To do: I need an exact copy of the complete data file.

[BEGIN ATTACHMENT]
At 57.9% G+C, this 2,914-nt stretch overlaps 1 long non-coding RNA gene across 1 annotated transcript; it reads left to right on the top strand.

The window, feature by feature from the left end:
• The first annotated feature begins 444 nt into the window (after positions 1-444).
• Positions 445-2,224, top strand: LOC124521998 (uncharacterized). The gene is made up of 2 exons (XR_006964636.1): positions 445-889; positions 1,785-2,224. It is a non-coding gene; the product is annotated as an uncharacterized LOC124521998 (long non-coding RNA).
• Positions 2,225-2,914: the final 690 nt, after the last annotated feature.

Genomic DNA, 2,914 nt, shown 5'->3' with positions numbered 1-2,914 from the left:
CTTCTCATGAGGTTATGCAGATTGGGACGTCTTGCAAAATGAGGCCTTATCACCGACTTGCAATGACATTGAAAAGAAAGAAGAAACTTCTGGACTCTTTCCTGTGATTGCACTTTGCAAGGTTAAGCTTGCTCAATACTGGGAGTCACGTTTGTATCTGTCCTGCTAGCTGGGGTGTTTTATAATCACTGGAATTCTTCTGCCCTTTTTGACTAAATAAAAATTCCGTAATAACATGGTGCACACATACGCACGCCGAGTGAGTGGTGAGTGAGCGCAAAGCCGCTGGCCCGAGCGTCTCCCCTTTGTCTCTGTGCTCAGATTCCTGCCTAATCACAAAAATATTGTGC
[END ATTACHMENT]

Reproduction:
At 57.9% G+C, this 2,914-nt stretch overlaps 1 long non-coding RNA gene across 1 annotated transcript; it reads left to right on the top strand.

The window, feature by feature from the left end:
• The first annotated feature begins 444 nt into the window (after positions 1-444).
• Positions 445-2,224, top strand: LOC124521998 (uncharacterized). The gene is made up of 2 exons (XR_006964636.1): positions 445-889; positions 1,785-2,224. It is a non-coding gene; the product is annotated as an uncharacterized LOC124521998 (long non-coding RNA).
• Positions 2,225-2,914: the final 690 nt, after the last annotated feature.

Genomic DNA, 2,914 nt, shown 5'->3' with positions numbered 1-2,914 from the left:
CTTCTCATGAGGTTATGCAGATTGGGACGTCTTGCAAAATGAGGCCTTATCACCGACTTGCAATGACATTGAAAAGAAAGAAGAAACTTCTGGACTCTTTCCTGTGATTGCACTTTGCAAGGTTAAGCTTGCTCAATACTGGGAGTCACGTTTGTATCTGTCCTGCTAGCTGGGGTGTTTTATAATCACTGGAATTCTTCTGCCCTTTTTGACTAAATAAAAATTCCGTAATAACATGGTGCACACATACGCACGCCGAGTGAGTGGTGAGTGAGCGCAAAGCCGCTGGCCCGAGCGTCTCCCCTTTGTCTCTGTGCTCAGATTCCTGCCTAATCACAAAAATATTGTGC